Episcopal and United Methodist Churches Take Step Toward Full Communion



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What it means

"Full Communion" here means something like "full approval" of each other, no more. This committee is out of touch with reality since we obviously do not approve of each others ways.

Skipper more than 2 years ago

Seriously? One Denomination is Folding, the Other Near Splitting, talking Merger?

For two denominations with serious internal problems, to focus any attention on “full communion” which means “merger” in layman’s terms, is a real head-scratcher. It’s like, “So, our church is sinking and your church is sinking so let’s tie them together to save them.” Well, it does offer a few clergy a chance to meet in a liberal Mecca like Austin…
Meanwhile, we of back-pew practical membership have to ask: Will the UMC churches need to buy lots of floor cushions for the new kneelers who will be attending? Episcopalians are up and down the whole service. Real wine vs. grape juice for communion? Communion every week (ECUSA) or Methodist Monthly?
Music? Big challenge! Methodists have a few toe-tappers that can get a spirit moving. Episcopalian music? Quite English! I’ve been to funerals that had livelier music!
While Episcopal churches in the big liberal cities are holding their own, those in small town America are closing – around 1,000 over the last two decades. The ECUSA in my rural town is again without priest and would be shuttered were it not for their day-care. UMC, meanwhile, is in growing revolution. What are these “full communion” people thinking?

Reese more than 2 years ago


I don't think that means what you think it means.


I don't see the UMC growing, I see it shrinking. And I think that's going to accelerate now.

But even if the trends stay where they are, it's not good news for the UMC. Based on that data set:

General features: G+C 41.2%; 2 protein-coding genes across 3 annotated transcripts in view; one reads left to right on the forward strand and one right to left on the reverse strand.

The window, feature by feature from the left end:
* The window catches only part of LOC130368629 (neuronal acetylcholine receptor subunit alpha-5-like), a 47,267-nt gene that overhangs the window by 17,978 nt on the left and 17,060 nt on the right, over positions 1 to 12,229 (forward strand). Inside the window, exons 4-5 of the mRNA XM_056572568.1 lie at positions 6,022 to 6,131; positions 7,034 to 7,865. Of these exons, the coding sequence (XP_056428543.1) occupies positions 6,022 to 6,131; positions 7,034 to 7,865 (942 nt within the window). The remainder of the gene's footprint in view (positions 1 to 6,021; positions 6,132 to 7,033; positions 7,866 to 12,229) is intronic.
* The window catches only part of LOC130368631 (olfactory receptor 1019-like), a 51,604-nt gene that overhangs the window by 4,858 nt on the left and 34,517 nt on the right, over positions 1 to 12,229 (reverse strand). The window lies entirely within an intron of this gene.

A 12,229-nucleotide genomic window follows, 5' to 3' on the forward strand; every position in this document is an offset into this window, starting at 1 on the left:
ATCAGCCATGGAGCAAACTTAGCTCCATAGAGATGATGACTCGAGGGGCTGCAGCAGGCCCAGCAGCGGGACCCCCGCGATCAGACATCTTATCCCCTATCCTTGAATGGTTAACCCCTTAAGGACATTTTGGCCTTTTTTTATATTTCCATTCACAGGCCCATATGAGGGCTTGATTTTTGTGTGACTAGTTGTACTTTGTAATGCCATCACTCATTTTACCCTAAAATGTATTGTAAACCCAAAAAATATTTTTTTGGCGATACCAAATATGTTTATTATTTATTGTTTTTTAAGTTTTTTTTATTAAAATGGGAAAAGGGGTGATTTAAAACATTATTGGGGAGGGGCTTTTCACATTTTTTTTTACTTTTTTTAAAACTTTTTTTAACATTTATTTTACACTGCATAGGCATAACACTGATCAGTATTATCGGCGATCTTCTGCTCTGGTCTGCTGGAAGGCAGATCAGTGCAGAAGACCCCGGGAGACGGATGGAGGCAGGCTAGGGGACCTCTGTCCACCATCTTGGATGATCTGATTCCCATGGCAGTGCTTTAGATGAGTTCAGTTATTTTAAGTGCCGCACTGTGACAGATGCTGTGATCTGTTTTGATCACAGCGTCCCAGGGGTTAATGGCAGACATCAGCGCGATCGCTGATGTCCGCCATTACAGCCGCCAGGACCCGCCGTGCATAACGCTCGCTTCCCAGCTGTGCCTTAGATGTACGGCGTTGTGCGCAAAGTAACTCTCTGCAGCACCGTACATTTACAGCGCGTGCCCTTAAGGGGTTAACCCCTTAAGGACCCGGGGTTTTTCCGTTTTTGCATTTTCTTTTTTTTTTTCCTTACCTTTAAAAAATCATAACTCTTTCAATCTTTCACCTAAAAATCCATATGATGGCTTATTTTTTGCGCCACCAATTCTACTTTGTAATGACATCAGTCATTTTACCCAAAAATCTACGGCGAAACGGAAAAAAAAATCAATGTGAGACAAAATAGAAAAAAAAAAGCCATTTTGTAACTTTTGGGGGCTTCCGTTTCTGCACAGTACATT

UMC was 5.3% of the US population in 1970. In 2010, that's down to 2.5%. If we project out the AVERAGE for the UMC 1970-2010 (-8.2%), and maintain the last US growth (+9.7%) across the next few decades, UMC is below 5 million and at 1% of the US population in 2060. With the current older demographics, I would be surprised if the UMC isn't closer to 0.5% of the US population at that point.

It will be intellectually interesting to see how GC2019 impacts the rolls.

JR more than 2 years ago

I wrote "Growing Revolution".

Not growing membership, but growing rebellion by 3 sides: progressives, traditionalists, and disgusted people like me who are just tired of the drama!

Reese more than 2 years ago

We’re going back to our ‘Mother Church’!!

Makes sense to reconnect to the ‘Mother Church.’

Kate Krebs more than 2 years ago


The Episcopal Church is NOT the "Mother Church" to any forms of Methodism in North America. Both the UMC's predecessors and TEC derive from the Church of England. Any UMC-TEC relationship is more akin to that of half-siblings and nothing at all of a parent-child one. The UMC, if you remember, also has roots in German pietism and the continental Reformation, along with sanctification teachings that Wesley "borrowed" from the eastern church.

John more than 2 years ago